"Joelle is a remarkable young woman. She has (and continues to) overcome more challenges than any child should have to face, and has done so with incredible bravery, selflessness, and positivity. While in the hospital awaiting transplant, she made fast friends with other patients, spending countless hours socializing and providing encouragement. She joked with staff and spread her infectious smile all over the unit. She talked regularly about getting back to school, skating and the rest of her normal life, never doubting for a minute that, with her new heart, she would soar just as high as she ever had before. She is going to do amazing things in her life, and it was a pleasure to be part of her journey."
This morning, our conversation started as most conversations start these days: talking about quarantine.
"Quarantine is nothing new," she said, laughing. "I'm pretty used to it. I was in the hospital for two months, so I know how to keep myself busy."
"Did you get to do anything before quarantine?" I asked, hopeful.
"Yes!" she answered enthusiastically. "I was able to play in the Lewiston-Altura Diggers JO Volleyball program, and in March I competed in a competition for the Winona Figure Skating Club."
"How'd you do?" I asked.
"I did pretty well," she answered coyly.
When I asked her what she's been doing to keep busy now, she didn't hesitate. "I've been doing a lot of baking. I like to bake cupcakes and cakes. Lately, I've been really into making bread: garlic bread, cinnamon rolls, pretty much anything with bread."
"I also like to work out and clean. I deep clean my room at least three times a week. And my mom and I have been watching a lot of Netflix. She likes romance movies, so we watch those."
Of course, for a 15-year-old with a heart transplant, there will always be challenges. Joelle has to take her blood pressure, temperature, weight, and pulse twice a day, plus manage all of her medications. "Right away, it was tough. The blood pressure cuff was hard to get on, but I've got it all down to five-minutes now," she said proudly. "I keep everything in one spot on the counter and my medications are all together, too. Mayo [Clinic] has a medical book that I'm able to write down my weight, blood pressure, pulse, and temperature. Then on the next page, I can write down all my medications. For five of them, I just check them off after I take them, but for two of them, I need to write down the doses because they change so frequently. It makes it easier to remind myself what my last dose was."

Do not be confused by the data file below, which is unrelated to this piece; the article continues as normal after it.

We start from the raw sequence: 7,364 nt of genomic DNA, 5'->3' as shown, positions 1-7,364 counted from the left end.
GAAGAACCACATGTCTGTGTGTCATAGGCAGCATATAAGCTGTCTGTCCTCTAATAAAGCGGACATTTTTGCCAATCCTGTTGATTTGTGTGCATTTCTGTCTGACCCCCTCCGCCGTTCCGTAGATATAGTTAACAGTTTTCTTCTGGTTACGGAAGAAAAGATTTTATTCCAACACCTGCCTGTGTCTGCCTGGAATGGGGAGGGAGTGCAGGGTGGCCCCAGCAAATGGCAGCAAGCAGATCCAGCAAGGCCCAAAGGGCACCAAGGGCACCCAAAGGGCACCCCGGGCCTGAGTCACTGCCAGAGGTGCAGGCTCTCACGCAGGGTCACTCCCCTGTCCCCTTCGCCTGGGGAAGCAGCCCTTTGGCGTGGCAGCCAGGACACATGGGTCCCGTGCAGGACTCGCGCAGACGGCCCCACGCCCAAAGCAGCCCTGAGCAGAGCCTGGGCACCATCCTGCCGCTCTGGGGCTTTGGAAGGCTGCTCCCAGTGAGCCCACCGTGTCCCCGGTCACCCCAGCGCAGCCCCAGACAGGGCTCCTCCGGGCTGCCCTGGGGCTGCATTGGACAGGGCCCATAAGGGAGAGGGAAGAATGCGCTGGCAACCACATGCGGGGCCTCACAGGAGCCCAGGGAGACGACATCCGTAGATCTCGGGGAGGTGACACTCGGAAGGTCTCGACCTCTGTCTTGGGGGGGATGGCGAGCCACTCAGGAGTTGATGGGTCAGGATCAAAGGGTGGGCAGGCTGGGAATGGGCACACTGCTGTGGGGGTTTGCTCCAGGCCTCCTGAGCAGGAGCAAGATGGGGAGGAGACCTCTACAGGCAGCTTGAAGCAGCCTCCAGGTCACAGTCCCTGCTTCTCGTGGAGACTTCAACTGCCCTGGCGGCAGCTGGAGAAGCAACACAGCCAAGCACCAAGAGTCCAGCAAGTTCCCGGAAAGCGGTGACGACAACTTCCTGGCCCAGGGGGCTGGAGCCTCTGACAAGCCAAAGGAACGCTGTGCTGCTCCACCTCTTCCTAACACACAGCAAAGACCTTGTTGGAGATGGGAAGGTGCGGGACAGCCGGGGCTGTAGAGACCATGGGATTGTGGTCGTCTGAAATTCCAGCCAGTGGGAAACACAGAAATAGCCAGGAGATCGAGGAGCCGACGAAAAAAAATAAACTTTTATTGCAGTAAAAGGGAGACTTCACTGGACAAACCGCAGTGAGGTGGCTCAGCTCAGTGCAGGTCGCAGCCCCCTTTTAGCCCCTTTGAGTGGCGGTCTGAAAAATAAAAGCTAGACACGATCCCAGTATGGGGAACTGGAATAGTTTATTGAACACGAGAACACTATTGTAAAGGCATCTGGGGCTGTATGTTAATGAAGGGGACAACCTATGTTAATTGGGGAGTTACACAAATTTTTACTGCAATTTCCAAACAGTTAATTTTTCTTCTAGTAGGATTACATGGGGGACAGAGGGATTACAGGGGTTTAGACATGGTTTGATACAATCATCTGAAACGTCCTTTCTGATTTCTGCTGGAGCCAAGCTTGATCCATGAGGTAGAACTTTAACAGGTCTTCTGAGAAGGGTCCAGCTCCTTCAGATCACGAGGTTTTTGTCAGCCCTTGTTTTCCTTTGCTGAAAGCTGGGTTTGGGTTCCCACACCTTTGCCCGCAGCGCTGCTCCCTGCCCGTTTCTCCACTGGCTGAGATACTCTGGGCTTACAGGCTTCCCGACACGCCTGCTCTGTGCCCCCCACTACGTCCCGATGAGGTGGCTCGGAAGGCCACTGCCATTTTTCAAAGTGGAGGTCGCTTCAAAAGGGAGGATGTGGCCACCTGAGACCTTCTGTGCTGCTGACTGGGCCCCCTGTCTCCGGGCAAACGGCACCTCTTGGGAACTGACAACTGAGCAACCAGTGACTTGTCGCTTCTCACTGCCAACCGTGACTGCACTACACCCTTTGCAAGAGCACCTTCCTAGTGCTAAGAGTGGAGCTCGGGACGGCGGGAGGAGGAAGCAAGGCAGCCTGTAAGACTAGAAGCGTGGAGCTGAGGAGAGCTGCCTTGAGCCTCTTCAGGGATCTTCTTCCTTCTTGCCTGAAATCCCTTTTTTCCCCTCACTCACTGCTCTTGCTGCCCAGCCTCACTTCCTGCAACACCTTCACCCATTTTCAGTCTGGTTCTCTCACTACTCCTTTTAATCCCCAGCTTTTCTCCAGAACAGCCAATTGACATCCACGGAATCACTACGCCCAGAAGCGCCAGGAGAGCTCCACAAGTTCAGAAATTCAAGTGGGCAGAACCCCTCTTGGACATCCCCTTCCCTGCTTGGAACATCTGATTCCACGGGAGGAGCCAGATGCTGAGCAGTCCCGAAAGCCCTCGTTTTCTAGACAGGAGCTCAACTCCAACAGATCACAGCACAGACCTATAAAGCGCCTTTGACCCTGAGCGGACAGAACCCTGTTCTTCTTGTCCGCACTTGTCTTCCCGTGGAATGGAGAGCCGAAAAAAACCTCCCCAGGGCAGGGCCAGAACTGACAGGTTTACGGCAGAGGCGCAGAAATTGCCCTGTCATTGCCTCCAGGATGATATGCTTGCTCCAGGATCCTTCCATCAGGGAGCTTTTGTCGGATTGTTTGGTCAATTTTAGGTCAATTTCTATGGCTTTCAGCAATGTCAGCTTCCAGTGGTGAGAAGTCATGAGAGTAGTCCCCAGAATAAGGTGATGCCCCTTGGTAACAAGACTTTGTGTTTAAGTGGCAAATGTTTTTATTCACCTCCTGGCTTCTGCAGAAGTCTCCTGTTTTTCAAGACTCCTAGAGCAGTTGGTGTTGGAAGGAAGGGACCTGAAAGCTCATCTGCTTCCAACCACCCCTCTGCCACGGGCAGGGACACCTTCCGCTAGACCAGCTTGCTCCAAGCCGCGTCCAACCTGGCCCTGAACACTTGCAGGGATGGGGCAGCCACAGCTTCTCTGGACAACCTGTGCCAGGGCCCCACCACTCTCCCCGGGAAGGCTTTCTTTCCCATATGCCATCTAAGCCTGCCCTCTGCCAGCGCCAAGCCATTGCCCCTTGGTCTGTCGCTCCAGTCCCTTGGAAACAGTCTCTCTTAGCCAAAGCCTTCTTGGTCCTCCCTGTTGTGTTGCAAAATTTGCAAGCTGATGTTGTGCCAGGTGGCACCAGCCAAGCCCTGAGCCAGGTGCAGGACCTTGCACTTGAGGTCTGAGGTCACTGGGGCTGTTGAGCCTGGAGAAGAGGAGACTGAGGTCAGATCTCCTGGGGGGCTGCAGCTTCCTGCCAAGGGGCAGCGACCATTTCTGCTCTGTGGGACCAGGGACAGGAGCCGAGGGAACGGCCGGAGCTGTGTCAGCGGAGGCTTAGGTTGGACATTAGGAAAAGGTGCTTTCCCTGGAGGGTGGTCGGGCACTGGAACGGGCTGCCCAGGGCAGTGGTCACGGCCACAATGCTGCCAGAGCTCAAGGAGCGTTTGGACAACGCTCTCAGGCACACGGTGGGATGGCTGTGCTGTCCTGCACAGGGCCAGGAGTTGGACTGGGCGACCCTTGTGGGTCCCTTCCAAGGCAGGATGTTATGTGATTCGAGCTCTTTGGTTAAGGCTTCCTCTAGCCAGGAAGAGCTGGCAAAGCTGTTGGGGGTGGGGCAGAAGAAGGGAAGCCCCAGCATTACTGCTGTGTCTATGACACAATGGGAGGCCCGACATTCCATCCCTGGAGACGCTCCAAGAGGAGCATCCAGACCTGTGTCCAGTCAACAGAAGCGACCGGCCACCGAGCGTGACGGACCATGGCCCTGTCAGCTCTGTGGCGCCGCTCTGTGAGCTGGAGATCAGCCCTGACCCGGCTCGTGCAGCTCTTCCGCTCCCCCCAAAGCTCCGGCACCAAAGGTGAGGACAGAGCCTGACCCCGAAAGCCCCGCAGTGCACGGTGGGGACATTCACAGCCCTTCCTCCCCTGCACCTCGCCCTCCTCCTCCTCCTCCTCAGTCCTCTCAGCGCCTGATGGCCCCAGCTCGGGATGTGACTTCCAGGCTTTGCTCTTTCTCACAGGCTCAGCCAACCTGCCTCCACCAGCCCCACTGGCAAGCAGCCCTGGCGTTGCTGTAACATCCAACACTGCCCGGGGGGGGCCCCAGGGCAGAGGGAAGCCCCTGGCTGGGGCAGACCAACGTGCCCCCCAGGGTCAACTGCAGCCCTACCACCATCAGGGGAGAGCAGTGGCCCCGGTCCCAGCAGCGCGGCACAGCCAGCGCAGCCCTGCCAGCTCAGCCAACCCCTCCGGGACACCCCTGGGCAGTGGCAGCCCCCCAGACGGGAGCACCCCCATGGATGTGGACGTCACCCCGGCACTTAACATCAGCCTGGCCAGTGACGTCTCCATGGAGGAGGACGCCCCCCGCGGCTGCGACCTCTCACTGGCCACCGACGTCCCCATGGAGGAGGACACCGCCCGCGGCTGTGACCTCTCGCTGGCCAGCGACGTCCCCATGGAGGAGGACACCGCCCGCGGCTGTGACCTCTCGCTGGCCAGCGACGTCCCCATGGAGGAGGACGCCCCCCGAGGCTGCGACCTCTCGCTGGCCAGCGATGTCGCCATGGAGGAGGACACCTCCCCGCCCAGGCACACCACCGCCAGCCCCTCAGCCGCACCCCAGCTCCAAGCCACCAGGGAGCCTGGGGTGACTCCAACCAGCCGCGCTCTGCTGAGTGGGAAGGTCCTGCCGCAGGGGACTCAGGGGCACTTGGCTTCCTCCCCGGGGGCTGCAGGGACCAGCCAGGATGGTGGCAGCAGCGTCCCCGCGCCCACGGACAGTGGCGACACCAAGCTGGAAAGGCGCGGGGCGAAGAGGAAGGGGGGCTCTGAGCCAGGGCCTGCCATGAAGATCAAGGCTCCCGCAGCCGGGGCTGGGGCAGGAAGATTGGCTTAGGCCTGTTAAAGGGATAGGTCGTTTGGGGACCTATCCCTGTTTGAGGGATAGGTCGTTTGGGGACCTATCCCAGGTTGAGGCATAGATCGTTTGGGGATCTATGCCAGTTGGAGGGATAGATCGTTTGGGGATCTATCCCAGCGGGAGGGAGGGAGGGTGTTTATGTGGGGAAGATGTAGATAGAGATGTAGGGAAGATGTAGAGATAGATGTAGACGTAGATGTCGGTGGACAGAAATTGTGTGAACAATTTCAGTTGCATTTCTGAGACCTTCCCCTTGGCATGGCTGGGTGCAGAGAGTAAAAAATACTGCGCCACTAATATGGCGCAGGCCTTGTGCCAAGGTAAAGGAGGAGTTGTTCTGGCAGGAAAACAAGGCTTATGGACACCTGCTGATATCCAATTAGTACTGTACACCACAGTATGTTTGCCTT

One of these medications, an anti-rejection medication, lowers Joelle's body's ability to fight infections and illnesses. Because of this, she is forced to wear a mask anytime she goes out in public, especially now.
"I know right away, you hated having to wear the mask," I started to say, but she knew where I was going.
"I fit right in now!" she said laughing. "I was already used to getting stares, but now no one even looks twice. I wear my mask where other people don't, though. Like when I'm walking my dogs, Mosbie and Bailey, I sometimes get a strange stare, but I think people are wondering if I have COVID," she said.
For now, Joelle is going to continue to stay home with her mom and her dogs, but like most teens her age, she’s ready to go out into the world again. “I miss everyone. It’s hard not to see my friends. But I still talk to them through Snapchat – even the ones I met in the PICU,” she said.
So what’s next for Joelle? Only time will tell, but with her new heart anything is possible.
Meet other people talking about genetic heart disorders and transplants on Mayo Clinic Connect. Join the Heart Rhythm Conditions group or the Transplant page to join the conversation, share experiences, ask questions and discover your support network.
For up-to-date information, please follow Dr. Ackerman and the Windland Smith Rice Genetic Heart Rhythm Clinic on Twitter by clicking the links below.